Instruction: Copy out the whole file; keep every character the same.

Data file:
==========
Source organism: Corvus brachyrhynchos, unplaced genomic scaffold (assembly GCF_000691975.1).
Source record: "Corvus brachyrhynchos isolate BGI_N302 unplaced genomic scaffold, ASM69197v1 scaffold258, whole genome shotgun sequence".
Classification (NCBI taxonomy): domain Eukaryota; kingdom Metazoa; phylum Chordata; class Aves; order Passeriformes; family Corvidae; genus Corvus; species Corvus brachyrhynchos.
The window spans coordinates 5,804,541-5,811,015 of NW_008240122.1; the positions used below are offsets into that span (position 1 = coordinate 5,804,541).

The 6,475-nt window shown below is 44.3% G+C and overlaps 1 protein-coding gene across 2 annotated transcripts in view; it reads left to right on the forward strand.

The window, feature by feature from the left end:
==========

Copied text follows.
Source organism: Corvus brachyrhynchos, unplaced genomic scaffold (assembly GCF_000691975.1).
Source record: "Corvus brachyrhynchos isolate BGI_N302 unplaced genomic scaffold, ASM69197v1 scaffold258, whole genome shotgun sequence".
Classification (NCBI taxonomy): domain Eukaryota; kingdom Metazoa; phylum Chordata; class Aves; order Passeriformes; family Corvidae; genus Corvus; species Corvus brachyrhynchos.
The window spans coordinates 5,804,541-5,811,015 of NW_008240122.1; the positions used below are offsets into that span (position 1 = coordinate 5,804,541).

The 6,475-nt window shown below is 44.3% G+C and overlaps 1 protein-coding gene across 2 annotated transcripts in view; it reads left to right on the forward strand.

The window, feature by feature from the left end: